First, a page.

LAKE BUENA VISTA, Fla. -- What could wind up becoming a loaded 2018 National Baseball Hall of Fame class begins with a 1984 Tigers two-fer that ends two long and agonizing waits for Jack Morris and Alan Trammell.Morris, the hero of the Twins' Game 7 triumph in the 1991 World
LAKE BUENA VISTA, Fla. -- What could wind up becoming a loaded 2018 National Baseball Hall of Fame class begins with a 1984 Tigers two-fer that ends two long and agonizing waits for Jack Morris and Alan Trammell.
Morris, the hero of the Twins' Game 7 triumph in the 1991 World Series and winner of 254 regular-season games in his 18 seasons, and Trammell, the four-time Gold Glove winner and MVP of the '84 Fall Classic, were teammates on the last Tigers team to win it all, and they will be joyously joined again in Cooperstown next summer. In the first big news from baseball's Winter Meetings this week, Morris was named on 14 and Trammell on 13 of the 16 ballots cast by the Hall's Modern Baseball Era Committee on Sunday. A candidate had to appear on at least 75 percent of ballots to gain entry.
"I've got to believe, in a crazy sort of way, that this is the sweetest way to go in," Morris said. "To go in with a guy who meant so much to me and, in my opinion, was overlooked."
Trammell and Morris were among 10 candidates on the Modern Era ballot, which includes those whose most significant career impact was realized between 1970-87. They became the first living players to be elected into the Hall by a small committee since Bill Mazeroski in 2001.
"Overwhelmed," Trammell said. "My mind is a whirlwind. I thought that Jack was well-deserving and in my opinion should've been in a few years ago. But nevertheless, it's an honor to go in with Jack and whoever is inducted from the writers' ballot. It's going to be a great class. I'm honored to be a part of it."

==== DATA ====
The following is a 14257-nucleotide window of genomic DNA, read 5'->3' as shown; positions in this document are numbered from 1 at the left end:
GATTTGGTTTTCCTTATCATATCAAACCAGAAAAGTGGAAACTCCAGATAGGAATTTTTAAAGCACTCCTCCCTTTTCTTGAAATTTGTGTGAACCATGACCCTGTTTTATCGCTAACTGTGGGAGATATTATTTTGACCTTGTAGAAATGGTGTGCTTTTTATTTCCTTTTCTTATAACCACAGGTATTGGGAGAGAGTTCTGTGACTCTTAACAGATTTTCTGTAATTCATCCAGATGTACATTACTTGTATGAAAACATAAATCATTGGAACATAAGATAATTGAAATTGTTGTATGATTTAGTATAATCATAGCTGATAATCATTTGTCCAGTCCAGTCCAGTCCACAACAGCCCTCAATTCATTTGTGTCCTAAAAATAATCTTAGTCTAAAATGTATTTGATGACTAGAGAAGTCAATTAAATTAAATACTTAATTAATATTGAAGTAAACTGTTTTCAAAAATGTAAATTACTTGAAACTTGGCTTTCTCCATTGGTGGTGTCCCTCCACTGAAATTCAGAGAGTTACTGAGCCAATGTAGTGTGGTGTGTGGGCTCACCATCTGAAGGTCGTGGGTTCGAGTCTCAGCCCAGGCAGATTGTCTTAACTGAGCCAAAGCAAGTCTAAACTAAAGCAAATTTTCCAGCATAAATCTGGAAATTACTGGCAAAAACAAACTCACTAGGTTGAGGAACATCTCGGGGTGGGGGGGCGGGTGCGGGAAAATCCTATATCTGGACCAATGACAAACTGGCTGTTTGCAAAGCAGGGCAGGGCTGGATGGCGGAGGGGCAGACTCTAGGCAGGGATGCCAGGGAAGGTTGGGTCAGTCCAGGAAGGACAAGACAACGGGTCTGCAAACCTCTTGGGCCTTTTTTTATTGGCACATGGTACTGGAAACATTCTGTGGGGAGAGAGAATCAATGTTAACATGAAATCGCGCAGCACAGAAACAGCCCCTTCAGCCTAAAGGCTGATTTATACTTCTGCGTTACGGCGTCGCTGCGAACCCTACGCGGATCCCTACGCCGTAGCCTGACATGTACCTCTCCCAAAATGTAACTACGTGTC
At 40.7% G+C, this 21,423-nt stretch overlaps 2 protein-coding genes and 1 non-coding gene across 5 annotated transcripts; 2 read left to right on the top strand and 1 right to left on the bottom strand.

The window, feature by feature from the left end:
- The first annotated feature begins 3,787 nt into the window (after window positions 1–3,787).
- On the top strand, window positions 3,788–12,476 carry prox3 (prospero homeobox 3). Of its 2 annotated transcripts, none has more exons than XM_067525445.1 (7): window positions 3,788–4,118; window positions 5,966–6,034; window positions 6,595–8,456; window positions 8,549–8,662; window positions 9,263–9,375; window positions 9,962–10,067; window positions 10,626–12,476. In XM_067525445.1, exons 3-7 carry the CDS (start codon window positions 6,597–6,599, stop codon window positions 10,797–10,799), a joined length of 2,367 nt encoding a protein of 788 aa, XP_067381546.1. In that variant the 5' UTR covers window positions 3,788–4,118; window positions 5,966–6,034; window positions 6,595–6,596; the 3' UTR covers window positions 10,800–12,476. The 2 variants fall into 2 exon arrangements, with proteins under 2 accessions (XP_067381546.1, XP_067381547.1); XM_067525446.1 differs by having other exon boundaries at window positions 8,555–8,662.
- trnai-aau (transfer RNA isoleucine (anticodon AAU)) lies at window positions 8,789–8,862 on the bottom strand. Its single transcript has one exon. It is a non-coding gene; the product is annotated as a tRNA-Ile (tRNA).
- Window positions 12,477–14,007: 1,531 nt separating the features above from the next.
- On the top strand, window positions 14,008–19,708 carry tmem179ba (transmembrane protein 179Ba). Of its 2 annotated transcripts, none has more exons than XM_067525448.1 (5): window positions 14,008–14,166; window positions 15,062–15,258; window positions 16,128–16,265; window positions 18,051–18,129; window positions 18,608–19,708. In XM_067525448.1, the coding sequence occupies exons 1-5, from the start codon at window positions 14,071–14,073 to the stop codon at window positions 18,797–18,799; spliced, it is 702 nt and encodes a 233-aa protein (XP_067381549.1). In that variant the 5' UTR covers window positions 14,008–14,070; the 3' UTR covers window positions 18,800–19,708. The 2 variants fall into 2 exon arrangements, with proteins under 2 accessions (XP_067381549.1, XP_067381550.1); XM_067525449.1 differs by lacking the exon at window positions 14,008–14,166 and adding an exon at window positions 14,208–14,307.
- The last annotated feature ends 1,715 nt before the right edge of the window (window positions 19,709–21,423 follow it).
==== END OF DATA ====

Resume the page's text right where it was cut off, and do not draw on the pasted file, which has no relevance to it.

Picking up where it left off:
The Baseball Writers' Association of America is in the process of compiling ballots for its 2018 class, which will be announced at 6 p.m. ET on Jan. 24 on MLB Network. With both Trevor Hoffman and Vladimir Guerrero having appeared on north of 70 percent of ballots last year, and with first-time candidates Chipper Jones and Jim Thome among those with particularly compelling Cooperstown cases, this could be a grand group going in together July 29.
• Hall of Fame inductees, year by year
It is the inherent goal of the smaller Hall voting committees, which were revamped from the former Veterans Committee process in 2016, to give added consideration to those whose careers and impact might not have been given their just due on the BBWAA ballot. Both Morris and Trammell spent a full 15 years on the BBWAA ballot (the cutoff has since been amended to 10 years) without getting in. Trammell's highest vote percentage had been 40.9 in his final year of eligibility in 2016, while Morris maxed out at 67.7 percent in his second-to-last year of eligibility in 2013.
The reward for both men finally arrived in their first year of consideration by a smaller committee.